It’s as the old saying goes, “You can’t make an omelet without breaking some eggs.”

Making said omelet started with getting rid of their albatross contracts. The Lakers found a taker for Mozgov when they traded him to Brooklyn for Brook Lopez’s expiring deal, but that deal also required trading Russell. Mid-season, the Lakers found a taker for Jordan Clarkson when they traded him to Cleveland, but that deal also required trading Larry Nance Jr.

Losing Russell and Nance Jr, and to some degree Clarkson, may have been tough cheese to swallow, but with Mozgov and Clarkson off the payroll, the Lakers have a ton of cap space at their disposal. In fact, this summer, the Lakers have only $34.5 million in guaranteed contracts, which will be the lowest payroll in entire NBA. This is a much bigger deal now that it’s been in the past for one simple reason: Hardly any teams will have cap room this summer.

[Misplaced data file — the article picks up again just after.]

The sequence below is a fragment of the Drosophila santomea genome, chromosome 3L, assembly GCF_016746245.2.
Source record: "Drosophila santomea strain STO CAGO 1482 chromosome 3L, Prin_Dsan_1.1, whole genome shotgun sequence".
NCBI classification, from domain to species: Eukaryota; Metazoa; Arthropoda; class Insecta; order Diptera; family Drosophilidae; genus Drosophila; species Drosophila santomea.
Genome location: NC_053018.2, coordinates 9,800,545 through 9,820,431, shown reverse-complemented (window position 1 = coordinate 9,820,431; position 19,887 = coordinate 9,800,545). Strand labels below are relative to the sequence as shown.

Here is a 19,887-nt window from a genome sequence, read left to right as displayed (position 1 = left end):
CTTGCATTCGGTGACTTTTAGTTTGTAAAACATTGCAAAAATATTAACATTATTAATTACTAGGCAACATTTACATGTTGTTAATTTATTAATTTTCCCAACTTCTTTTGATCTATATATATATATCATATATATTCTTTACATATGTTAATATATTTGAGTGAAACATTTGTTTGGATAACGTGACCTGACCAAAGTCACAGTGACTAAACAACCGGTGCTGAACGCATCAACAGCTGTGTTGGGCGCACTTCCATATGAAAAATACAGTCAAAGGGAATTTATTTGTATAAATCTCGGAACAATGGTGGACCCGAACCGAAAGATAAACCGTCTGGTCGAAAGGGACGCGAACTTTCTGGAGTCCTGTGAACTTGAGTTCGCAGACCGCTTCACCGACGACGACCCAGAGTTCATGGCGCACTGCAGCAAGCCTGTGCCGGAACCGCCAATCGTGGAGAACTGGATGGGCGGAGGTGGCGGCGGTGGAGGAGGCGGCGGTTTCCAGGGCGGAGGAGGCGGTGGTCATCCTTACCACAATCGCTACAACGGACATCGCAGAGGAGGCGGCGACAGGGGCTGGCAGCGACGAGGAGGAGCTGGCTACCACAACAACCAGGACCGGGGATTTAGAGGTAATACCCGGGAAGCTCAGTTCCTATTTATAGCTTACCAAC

The NBA salary cap’s drastic rise in 2016 caused many teams to overshoot their mark over the past two off-seasons. Because of that, quite a few teams will be paying the luxury tax while others will do everything in their power to avoid the luxury tax. This means that only a select few teams will have cap room to add a free agent on a max deal. The Lakers, on the other hand, have the cap room to add two.